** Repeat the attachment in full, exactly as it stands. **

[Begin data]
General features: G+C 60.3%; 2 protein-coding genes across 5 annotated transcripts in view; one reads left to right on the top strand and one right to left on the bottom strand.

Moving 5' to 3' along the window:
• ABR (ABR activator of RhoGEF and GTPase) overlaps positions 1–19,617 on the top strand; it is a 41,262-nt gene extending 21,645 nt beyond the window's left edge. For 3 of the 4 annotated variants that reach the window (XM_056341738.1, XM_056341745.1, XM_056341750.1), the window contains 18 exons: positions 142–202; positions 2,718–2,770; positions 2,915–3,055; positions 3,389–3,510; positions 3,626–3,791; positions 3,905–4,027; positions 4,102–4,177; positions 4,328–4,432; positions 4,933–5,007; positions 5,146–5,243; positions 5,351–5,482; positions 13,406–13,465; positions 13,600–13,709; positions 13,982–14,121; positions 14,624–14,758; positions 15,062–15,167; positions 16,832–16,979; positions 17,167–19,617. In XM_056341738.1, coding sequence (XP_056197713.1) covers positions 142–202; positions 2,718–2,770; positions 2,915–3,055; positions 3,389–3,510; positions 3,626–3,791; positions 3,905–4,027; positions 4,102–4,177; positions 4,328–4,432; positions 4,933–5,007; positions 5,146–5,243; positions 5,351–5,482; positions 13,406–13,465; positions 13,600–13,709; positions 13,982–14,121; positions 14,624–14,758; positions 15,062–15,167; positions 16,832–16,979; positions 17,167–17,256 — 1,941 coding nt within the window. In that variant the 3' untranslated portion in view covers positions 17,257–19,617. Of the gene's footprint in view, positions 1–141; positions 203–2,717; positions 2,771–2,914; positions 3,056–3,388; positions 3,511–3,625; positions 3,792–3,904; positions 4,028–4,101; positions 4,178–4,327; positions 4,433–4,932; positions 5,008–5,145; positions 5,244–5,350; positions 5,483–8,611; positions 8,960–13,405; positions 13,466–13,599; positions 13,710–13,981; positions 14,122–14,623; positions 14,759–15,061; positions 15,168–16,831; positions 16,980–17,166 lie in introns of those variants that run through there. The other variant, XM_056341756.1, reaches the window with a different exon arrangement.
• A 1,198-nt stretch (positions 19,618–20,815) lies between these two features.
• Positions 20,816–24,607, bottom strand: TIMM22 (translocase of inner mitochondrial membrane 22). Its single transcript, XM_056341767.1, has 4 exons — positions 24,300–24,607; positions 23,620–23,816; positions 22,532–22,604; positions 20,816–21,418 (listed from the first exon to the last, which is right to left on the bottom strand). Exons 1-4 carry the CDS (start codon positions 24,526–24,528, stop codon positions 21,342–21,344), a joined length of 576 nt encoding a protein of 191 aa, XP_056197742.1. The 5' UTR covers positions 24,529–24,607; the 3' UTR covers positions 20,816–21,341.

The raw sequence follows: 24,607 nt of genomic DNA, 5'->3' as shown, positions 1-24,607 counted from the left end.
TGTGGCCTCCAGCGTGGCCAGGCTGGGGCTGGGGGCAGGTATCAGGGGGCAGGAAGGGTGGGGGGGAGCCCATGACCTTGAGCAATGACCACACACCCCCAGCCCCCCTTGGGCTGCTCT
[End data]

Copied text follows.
General features: G+C 60.3%; 2 protein-coding genes across 5 annotated transcripts in view; one reads left to right on the top strand and one right to left on the bottom strand.

Moving 5' to 3' along the window:
• ABR (ABR activator of RhoGEF and GTPase) overlaps positions 1–19,617 on the top strand; it is a 41,262-nt gene extending 21,645 nt beyond the window's left edge. For 3 of the 4 annotated variants that reach the window (XM_056341738.1, XM_056341745.1, XM_056341750.1), the window contains 18 exons: positions 142–202; positions 2,718–2,770; positions 2,915–3,055; positions 3,389–3,510; positions 3,626–3,791; positions 3,905–4,027; positions 4,102–4,177; positions 4,328–4,432; positions 4,933–5,007; positions 5,146–5,243; positions 5,351–5,482; positions 13,406–13,465; positions 13,600–13,709; positions 13,982–14,121; positions 14,624–14,758; positions 15,062–15,167; positions 16,832–16,979; positions 17,167–19,617. In XM_056341738.1, coding sequence (XP_056197713.1) covers positions 142–202; positions 2,718–2,770; positions 2,915–3,055; positions 3,389–3,510; positions 3,626–3,791; positions 3,905–4,027; positions 4,102–4,177; positions 4,328–4,432; positions 4,933–5,007; positions 5,146–5,243; positions 5,351–5,482; positions 13,406–13,465; positions 13,600–13,709; positions 13,982–14,121; positions 14,624–14,758; positions 15,062–15,167; positions 16,832–16,979; positions 17,167–17,256 — 1,941 coding nt within the window. In that variant the 3' untranslated portion in view covers positions 17,257–19,617. Of the gene's footprint in view, positions 1–141; positions 203–2,717; positions 2,771–2,914; positions 3,056–3,388; positions 3,511–3,625; positions 3,792–3,904; positions 4,028–4,101; positions 4,178–4,327; positions 4,433–4,932; positions 5,008–5,145; positions 5,244–5,350; positions 5,483–8,611; positions 8,960–13,405; positions 13,466–13,599; positions 13,710–13,981; positions 14,122–14,623; positions 14,759–15,061; positions 15,168–16,831; positions 16,980–17,166 lie in introns of those variants that run through there. The other variant, XM_056341756.1, reaches the window with a different exon arrangement.
• A 1,198-nt stretch (positions 19,618–20,815) lies between these two features.
• Positions 20,816–24,607, bottom strand: TIMM22 (translocase of inner mitochondrial membrane 22). Its single transcript, XM_056341767.1, has 4 exons — positions 24,300–24,607; positions 23,620–23,816; positions 22,532–22,604; positions 20,816–21,418 (listed from the first exon to the last, which is right to left on the bottom strand). Exons 1-4 carry the CDS (start codon positions 24,526–24,528, stop codon positions 21,342–21,344), a joined length of 576 nt encoding a protein of 191 aa, XP_056197742.1. The 5' UTR covers positions 24,529–24,607; the 3' UTR covers positions 20,816–21,341.

The raw sequence follows: 24,607 nt of genomic DNA, 5'->3' as shown, positions 1-24,607 counted from the left end.
TGTGGCCTCCAGCGTGGCCAGGCTGGGGCTGGGGGCAGGTATCAGGGGGCAGGAAGGGTGGGGGGGAGCCCATGACCTTGAGCAATGACCACACACCCCCAGCCCCCCTTGGGCTGCTCT